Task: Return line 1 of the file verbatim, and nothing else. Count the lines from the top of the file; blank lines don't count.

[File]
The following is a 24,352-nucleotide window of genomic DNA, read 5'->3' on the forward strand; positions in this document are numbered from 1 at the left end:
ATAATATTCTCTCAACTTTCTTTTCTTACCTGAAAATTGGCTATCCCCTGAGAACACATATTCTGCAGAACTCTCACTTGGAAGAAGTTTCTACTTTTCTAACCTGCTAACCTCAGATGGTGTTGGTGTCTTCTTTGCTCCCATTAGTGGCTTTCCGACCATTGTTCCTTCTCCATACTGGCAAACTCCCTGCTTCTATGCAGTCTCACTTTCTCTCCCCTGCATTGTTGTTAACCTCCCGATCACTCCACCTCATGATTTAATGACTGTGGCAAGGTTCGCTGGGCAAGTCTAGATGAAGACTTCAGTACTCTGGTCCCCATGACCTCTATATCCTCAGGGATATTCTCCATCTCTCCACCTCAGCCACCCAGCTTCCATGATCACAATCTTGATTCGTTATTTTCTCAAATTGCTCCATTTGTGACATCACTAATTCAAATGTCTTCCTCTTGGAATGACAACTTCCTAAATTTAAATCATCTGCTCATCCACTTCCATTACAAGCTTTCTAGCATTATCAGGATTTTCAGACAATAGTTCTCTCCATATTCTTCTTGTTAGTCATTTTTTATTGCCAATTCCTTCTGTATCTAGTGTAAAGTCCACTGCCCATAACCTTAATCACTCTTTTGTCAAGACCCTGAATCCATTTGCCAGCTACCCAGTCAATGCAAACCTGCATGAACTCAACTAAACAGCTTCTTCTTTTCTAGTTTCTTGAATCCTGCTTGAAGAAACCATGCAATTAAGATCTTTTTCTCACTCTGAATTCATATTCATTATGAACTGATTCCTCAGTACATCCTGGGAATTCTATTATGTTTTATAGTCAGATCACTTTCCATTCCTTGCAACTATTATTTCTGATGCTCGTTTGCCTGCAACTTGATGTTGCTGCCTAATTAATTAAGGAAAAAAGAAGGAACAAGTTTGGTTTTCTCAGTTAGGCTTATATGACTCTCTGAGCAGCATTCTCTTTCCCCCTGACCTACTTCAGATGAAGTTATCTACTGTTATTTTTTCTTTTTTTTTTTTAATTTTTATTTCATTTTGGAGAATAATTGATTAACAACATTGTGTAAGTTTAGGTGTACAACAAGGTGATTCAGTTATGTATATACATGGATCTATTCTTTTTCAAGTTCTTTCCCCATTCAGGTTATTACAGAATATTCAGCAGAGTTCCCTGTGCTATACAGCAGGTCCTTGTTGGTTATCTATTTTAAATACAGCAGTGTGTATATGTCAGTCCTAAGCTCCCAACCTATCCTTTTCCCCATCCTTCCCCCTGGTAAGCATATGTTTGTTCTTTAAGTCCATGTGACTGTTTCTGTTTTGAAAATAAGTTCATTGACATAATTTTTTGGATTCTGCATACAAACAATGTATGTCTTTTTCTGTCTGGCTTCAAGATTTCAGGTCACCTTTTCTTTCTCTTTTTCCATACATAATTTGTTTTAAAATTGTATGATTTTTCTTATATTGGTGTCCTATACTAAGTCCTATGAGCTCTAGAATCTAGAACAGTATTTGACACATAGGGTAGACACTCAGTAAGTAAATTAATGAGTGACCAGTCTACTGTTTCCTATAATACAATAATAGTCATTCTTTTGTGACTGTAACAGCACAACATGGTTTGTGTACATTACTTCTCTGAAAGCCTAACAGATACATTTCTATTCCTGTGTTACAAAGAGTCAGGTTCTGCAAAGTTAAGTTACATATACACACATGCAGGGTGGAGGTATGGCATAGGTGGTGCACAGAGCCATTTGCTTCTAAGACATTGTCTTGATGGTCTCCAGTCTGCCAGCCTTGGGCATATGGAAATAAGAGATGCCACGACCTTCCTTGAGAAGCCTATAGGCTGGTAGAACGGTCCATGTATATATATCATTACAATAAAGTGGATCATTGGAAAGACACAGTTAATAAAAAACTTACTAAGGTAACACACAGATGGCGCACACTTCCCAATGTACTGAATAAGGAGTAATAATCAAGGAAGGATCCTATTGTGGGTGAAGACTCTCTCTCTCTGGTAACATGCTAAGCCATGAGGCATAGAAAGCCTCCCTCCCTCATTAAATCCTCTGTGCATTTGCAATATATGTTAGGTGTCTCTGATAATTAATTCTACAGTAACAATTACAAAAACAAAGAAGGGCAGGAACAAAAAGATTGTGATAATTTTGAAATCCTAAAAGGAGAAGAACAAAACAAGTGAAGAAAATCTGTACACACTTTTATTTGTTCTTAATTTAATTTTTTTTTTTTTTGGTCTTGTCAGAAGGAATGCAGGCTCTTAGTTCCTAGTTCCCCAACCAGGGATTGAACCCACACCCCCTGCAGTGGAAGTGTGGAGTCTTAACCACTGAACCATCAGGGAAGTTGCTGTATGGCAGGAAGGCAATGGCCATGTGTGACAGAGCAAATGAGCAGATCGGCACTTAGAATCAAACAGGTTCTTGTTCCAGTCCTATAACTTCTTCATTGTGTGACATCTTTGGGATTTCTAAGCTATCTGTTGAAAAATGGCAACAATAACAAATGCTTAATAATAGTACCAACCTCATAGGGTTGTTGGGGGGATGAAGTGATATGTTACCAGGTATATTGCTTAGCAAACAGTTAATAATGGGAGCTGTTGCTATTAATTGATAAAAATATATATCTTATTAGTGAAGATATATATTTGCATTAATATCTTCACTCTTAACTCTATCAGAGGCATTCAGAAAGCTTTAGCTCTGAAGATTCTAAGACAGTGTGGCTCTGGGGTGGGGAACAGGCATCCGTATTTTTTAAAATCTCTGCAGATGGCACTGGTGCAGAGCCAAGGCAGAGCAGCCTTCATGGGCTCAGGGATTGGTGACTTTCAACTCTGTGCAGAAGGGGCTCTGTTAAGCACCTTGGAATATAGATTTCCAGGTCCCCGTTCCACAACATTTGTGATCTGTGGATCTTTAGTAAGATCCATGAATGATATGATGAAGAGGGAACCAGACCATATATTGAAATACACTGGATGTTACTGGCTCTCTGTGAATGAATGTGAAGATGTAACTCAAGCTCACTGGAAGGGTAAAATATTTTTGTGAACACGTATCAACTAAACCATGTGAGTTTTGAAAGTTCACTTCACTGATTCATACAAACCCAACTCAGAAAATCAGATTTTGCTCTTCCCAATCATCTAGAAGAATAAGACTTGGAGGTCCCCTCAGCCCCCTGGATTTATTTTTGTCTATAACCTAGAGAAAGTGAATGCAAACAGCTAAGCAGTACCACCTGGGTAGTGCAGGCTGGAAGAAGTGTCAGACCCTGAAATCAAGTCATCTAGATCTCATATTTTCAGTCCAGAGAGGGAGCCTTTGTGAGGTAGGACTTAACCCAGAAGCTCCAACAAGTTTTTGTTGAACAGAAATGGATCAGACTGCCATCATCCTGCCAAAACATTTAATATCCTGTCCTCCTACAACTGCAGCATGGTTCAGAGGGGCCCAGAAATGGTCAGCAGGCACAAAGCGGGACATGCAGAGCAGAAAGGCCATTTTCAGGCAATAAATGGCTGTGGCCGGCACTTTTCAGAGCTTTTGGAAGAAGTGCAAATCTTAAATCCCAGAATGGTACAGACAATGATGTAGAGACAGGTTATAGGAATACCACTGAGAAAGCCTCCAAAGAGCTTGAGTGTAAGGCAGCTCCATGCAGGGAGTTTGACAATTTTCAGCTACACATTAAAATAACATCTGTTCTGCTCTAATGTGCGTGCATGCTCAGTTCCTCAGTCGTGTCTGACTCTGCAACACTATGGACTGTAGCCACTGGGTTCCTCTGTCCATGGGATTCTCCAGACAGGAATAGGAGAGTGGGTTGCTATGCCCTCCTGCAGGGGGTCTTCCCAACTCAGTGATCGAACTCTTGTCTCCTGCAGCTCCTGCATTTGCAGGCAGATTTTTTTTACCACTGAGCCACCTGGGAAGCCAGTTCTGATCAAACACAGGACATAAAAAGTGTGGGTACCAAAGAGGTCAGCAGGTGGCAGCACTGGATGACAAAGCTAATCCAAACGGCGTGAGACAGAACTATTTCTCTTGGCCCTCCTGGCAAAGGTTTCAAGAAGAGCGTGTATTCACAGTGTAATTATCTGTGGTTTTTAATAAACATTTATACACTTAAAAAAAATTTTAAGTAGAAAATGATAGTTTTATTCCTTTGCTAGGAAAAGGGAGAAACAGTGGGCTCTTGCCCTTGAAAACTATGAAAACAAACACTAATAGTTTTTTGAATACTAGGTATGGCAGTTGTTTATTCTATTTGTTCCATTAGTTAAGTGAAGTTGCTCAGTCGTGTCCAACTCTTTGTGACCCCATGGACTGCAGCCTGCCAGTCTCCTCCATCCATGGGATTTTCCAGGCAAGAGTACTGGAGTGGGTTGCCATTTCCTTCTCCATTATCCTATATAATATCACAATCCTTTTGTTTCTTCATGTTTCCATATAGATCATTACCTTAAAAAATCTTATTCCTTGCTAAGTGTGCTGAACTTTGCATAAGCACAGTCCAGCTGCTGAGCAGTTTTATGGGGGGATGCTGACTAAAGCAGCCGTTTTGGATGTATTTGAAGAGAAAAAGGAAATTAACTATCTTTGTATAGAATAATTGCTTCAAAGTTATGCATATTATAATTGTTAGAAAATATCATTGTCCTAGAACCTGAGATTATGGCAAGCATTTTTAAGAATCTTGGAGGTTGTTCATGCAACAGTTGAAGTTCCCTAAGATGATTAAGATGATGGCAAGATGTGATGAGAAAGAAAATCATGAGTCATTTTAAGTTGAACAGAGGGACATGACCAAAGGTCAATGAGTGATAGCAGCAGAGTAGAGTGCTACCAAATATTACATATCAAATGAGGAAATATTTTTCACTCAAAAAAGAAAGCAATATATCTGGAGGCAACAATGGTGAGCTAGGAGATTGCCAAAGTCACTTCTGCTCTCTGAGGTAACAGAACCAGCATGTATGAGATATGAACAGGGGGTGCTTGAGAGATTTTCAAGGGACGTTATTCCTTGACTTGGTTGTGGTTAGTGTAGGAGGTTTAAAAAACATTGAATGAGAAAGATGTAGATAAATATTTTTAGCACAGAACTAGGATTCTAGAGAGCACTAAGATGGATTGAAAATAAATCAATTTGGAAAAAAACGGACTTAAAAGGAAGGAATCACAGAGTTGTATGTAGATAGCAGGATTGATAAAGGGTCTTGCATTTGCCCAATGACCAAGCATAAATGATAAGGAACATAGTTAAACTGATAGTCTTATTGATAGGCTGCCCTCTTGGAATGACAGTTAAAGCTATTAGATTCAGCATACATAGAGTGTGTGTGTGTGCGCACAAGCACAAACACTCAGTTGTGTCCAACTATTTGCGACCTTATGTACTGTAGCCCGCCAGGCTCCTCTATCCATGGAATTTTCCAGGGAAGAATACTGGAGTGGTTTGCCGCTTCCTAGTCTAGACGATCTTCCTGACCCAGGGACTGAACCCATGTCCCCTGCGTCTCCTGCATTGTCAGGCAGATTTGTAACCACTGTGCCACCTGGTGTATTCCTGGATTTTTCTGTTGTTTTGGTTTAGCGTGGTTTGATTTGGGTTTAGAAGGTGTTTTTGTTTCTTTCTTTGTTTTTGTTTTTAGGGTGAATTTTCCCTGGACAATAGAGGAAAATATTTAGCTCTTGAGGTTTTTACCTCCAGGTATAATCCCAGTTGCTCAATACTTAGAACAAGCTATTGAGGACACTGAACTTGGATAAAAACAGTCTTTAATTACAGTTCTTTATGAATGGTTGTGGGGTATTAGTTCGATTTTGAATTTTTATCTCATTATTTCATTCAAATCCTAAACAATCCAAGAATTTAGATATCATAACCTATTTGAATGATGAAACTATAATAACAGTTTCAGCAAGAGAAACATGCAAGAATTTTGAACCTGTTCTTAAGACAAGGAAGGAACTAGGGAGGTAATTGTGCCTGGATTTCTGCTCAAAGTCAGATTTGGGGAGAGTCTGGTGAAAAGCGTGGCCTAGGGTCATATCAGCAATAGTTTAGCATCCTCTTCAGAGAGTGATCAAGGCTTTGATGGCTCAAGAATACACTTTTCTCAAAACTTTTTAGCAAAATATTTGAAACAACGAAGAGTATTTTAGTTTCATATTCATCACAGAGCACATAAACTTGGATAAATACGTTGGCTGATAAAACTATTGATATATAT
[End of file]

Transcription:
The following is a 24,352-nucleotide window of genomic DNA, read 5'->3' on the forward strand; positions in this document are numbered from 1 at the left end: